Consequences of drifting

So, your hives contain workers and drones from many nearby colonies, and you can only really be sure that they’re all “your” bees if you live – as the sole beekeeper – on an isolated island. Not only does your neighbour generously exchange bees with you, he or she also kindly shares the phoretic mites those bees are carrying, the viral payload the bees and mites are infected with and – if you’re really unlucky – the Paenibacillus larvae spores responsible for causing AFB infection (and vice versa of course).

There are lessons here that should inform the way we conduct our integrated pest management to maintain healthy colonies. 

This post provides background information for an article (“Viruses and Varroa: Using our current controls more effectively” by David Evans, Fiona Highet and Alan Bowman) in the December 2015 issue of Scottish Beekeeper, the monthly magazine for members of the Scottish Beekeepers Association.

More later …

 

Hampshire BK autumn convention

Sparsholt College

Sparsholt College

I’m delighted to be talking at the Hampshire Beekeepers Association autumn convention at Sparsholt College this weekend. This is the first of several ‘winter talks’ to BKAs about our research on deformed wing virus and Varroa. Time permitting I hope to discuss some forthcoming studies on coordinated Varroa control that we’re doing with Alan Bowman (Aberdeen) and Fiona Highet (SASA) and that will shortly be featured in the Scottish Beekeeper. I was invited to talk at this event before accepting a post in St. Andrews … it’s a long way to travel. However, one of the advantages of flying to these events is I can’t be tempted by too many goodies from the trade stands 😉

MSWCC 2015

The Royal Agricutural University, Cirencester

The Royal Agricutural University, Cirencester

I spent Friday and Saturday attending the Midland and South West Counties Convention at the Royal Agricultural University, Cirencester. It was a good venue for a meeting, complemented by an interesting and entertaining programme of talks. I discussed our developing story about the influence of Varroa on the transmission of pathogenic strains of deformed wing virus, together with brief coverage of both high and low-tech solutions that might be useful in controlling the detrimental impact of the mite on the virus population. On the Saturday I donned my beekeepers hat (veil?) and discussed queenright queen rearing methods … lots of stakeholder engagement to keep the funders happy 😉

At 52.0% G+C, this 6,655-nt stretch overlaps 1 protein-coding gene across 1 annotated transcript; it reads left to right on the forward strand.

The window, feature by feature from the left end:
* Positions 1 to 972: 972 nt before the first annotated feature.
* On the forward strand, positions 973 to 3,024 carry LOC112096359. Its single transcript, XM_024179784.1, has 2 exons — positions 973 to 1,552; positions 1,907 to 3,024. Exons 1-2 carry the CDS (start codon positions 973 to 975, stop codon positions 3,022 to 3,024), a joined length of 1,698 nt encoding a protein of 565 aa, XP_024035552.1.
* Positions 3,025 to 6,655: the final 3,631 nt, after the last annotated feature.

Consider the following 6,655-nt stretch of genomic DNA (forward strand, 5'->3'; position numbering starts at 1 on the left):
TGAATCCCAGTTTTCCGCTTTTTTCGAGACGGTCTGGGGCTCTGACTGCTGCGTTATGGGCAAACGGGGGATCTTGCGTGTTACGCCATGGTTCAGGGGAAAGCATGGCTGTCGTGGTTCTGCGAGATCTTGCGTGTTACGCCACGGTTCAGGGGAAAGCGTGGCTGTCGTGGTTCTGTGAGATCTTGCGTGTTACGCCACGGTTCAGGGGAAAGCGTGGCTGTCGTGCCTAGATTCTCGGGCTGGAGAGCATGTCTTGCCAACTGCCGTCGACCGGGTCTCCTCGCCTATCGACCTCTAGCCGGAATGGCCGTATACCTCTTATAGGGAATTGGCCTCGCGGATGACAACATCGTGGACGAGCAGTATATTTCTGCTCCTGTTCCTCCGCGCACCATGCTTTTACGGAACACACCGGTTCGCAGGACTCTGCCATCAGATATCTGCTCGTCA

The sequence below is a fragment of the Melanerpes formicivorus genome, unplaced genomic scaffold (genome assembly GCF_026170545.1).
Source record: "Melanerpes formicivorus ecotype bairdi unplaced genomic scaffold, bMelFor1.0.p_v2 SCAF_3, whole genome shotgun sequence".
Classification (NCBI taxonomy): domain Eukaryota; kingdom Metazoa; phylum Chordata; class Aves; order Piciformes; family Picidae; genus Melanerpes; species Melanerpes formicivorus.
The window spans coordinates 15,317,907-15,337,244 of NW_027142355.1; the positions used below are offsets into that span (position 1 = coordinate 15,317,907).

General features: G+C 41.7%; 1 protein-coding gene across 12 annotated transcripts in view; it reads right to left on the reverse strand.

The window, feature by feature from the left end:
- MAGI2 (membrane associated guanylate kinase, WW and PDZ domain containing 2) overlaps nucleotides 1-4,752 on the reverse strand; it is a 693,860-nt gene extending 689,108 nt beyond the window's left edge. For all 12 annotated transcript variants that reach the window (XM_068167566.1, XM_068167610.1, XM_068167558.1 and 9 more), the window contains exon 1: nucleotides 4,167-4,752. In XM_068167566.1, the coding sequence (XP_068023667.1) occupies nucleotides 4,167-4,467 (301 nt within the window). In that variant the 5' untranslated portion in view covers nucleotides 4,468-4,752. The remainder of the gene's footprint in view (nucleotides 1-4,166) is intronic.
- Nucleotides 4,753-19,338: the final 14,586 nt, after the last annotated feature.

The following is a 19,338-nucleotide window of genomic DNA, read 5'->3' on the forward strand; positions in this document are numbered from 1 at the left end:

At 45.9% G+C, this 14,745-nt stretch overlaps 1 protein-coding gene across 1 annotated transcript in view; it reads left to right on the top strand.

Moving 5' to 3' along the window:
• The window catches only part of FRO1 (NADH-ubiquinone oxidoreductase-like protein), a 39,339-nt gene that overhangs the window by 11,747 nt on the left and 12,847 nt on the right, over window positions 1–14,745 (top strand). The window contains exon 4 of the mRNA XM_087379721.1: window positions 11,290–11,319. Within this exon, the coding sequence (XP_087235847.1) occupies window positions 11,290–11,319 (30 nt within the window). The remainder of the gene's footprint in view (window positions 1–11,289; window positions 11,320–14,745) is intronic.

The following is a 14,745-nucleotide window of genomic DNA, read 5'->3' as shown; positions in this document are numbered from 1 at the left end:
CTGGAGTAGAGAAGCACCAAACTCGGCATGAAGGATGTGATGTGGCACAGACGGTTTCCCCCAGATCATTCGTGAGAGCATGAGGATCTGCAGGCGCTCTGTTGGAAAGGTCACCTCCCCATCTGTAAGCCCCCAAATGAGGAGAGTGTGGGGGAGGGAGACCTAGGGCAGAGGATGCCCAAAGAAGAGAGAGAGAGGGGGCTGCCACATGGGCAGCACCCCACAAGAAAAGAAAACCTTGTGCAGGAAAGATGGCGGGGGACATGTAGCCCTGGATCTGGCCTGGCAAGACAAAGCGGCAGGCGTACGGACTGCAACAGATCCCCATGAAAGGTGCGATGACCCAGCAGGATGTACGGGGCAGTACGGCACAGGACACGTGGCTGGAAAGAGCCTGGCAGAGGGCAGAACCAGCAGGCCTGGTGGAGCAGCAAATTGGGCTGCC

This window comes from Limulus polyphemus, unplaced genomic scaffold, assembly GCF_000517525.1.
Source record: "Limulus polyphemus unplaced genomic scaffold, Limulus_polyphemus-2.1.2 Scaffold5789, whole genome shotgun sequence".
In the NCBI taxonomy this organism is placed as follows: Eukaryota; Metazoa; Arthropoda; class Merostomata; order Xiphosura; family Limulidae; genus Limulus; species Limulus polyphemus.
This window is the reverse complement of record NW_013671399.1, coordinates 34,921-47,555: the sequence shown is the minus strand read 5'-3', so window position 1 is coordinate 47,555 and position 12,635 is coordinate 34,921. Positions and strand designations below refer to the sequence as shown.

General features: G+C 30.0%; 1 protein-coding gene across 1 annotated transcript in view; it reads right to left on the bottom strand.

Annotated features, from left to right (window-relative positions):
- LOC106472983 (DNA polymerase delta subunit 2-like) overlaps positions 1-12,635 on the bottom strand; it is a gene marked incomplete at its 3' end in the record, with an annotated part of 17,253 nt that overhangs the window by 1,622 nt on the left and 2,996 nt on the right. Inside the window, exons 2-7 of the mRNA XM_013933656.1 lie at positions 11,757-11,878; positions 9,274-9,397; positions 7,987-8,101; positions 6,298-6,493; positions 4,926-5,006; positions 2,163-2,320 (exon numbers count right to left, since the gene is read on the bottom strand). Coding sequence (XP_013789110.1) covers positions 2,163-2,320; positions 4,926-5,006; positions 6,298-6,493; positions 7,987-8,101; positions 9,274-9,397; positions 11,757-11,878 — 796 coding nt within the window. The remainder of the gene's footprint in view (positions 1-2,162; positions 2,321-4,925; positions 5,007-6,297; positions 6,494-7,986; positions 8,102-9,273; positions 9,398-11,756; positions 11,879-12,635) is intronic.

There were some excellent presentations on the use of pollen in forensic studies (Michael Keith-Lucas) and the use of nucleus hives (Bob Smith). I had to leave early to make sure I caught my cancelled train to Swindon (“too many passengers”), the delayed connection to Paddington (“waiting for staff to turn up”), the slow running Heathrow Express (“engineering work”) and so missed my flight back to Edinburgh … all part of the rich outreach experience.

CABK Stratford Conference

Falcon Hotel Stratford

Falcon Hotel Stratford

I’m delighted to be speaking at the  CABK Stratford Conference (the Central Association of BeekeepersBringing Science to the Beekeeper) on Saturday and Sunday 22/23 November 2014. I’ll be discussing the identification of a virulent strain of deformed wing virus, characteristics of its transmission and potential ways it might be controlled in the future. The CABK website doesn’t yet appear to list other speakers, but the provisional programme I’ve seen lists Alison Haughton from Rothamsted, Ben Jones from FERA, Jochen Plugfelder from Bern and Bob Smith from Kent.

There should be ample time for discussions so please introduce yourself if you want to chat.